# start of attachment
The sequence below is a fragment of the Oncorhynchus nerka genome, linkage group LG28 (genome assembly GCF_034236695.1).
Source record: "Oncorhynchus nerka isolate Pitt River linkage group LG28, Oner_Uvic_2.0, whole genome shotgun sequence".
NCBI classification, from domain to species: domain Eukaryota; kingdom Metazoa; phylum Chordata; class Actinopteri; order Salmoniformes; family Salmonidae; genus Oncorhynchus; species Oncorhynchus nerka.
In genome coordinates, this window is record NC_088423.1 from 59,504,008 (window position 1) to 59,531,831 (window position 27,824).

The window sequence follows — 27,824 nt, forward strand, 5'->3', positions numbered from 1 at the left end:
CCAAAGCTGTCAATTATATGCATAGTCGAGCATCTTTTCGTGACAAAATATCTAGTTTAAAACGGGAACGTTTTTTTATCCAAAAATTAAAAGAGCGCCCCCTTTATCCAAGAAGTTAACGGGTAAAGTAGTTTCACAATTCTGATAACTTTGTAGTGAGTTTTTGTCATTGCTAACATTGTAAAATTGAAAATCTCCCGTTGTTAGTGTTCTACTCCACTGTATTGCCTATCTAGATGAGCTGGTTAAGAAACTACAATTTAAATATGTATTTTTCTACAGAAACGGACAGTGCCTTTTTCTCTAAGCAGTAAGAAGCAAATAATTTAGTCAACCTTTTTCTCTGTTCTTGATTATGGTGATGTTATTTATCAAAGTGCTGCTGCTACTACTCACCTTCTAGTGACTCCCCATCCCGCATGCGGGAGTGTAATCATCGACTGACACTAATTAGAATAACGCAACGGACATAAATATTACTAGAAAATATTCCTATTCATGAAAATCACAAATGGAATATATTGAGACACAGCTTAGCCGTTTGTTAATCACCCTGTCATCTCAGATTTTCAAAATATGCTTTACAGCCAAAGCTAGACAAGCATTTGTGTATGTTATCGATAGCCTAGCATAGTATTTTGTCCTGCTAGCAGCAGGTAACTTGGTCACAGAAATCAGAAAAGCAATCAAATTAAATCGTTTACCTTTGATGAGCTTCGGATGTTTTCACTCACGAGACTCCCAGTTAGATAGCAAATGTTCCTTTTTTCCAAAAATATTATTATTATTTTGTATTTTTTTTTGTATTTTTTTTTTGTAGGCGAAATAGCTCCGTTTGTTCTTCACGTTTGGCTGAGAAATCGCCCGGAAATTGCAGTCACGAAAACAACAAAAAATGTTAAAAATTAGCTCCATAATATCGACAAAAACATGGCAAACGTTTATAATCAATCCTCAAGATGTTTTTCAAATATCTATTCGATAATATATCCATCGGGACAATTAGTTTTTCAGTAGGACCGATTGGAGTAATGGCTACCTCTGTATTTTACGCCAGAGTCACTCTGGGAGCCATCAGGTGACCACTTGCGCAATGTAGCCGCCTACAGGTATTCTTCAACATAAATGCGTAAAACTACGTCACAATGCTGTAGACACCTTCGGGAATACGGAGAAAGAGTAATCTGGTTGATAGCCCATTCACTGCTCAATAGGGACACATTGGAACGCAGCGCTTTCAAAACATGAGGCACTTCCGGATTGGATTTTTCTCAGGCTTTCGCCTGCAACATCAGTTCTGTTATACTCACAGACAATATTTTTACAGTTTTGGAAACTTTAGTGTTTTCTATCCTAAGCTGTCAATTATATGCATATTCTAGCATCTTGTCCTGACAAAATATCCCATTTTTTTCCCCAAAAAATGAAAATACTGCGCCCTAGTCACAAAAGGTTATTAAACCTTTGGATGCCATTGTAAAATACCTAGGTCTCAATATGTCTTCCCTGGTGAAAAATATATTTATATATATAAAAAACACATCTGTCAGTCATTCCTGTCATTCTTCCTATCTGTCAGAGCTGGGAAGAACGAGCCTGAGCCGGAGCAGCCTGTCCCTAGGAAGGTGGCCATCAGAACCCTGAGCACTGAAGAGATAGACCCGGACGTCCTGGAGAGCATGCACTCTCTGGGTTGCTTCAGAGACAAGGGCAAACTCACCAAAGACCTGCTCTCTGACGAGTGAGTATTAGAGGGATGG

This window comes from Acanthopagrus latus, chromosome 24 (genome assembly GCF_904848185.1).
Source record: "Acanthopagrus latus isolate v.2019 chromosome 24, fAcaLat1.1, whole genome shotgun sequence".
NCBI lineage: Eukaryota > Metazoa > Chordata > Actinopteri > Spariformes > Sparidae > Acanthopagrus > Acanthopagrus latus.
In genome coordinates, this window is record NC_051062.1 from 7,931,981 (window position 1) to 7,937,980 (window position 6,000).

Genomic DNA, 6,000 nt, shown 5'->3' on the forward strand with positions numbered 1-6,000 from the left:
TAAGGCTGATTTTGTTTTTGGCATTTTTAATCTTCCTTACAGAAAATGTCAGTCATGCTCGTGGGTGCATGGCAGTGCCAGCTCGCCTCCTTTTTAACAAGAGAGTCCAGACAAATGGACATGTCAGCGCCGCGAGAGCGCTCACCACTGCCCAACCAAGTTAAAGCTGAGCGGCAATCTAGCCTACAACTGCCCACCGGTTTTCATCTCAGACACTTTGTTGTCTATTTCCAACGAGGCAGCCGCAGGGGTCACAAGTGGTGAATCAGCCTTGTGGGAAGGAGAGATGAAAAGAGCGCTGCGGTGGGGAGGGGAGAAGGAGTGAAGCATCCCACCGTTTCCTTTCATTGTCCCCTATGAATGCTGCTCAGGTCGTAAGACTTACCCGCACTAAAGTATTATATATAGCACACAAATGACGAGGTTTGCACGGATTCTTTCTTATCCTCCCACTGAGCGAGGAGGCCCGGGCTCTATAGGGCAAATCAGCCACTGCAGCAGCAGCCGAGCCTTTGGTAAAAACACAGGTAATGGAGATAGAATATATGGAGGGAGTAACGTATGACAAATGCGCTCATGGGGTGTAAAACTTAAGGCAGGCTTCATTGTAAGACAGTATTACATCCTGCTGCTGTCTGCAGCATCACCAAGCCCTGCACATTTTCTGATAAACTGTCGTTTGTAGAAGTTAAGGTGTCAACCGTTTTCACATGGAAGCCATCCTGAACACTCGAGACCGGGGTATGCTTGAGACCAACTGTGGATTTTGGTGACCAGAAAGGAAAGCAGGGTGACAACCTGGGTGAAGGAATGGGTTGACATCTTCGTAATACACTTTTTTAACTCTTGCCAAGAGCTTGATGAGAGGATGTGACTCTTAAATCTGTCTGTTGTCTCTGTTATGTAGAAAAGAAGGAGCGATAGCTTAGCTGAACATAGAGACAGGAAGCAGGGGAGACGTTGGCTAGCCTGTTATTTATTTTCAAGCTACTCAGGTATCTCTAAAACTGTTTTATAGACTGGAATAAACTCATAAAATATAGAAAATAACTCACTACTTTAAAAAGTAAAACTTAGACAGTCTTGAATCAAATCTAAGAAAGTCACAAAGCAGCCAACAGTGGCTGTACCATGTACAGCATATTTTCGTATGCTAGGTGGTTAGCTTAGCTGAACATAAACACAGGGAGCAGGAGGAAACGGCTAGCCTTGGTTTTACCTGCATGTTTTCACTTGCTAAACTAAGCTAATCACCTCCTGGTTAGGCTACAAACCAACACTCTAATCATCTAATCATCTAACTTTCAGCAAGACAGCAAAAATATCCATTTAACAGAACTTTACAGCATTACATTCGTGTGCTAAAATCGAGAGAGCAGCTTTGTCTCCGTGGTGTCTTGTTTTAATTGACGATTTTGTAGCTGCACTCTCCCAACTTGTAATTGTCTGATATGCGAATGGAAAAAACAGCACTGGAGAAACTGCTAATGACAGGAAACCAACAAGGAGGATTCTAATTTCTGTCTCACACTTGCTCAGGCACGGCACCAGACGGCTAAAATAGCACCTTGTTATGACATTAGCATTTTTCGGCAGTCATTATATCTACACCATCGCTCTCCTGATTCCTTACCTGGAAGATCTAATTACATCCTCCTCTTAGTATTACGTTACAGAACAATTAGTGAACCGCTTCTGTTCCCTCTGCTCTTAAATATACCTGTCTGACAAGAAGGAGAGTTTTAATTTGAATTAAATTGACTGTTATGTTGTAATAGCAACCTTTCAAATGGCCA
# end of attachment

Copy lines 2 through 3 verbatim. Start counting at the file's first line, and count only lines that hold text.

Source record: "Oncorhynchus nerka isolate Pitt River linkage group LG28, Oner_Uvic_2.0, whole genome shotgun sequence".
NCBI classification, from domain to species: domain Eukaryota; kingdom Metazoa; phylum Chordata; class Actinopteri; order Salmoniformes; family Salmonidae; genus Oncorhynchus; species Oncorhynchus nerka.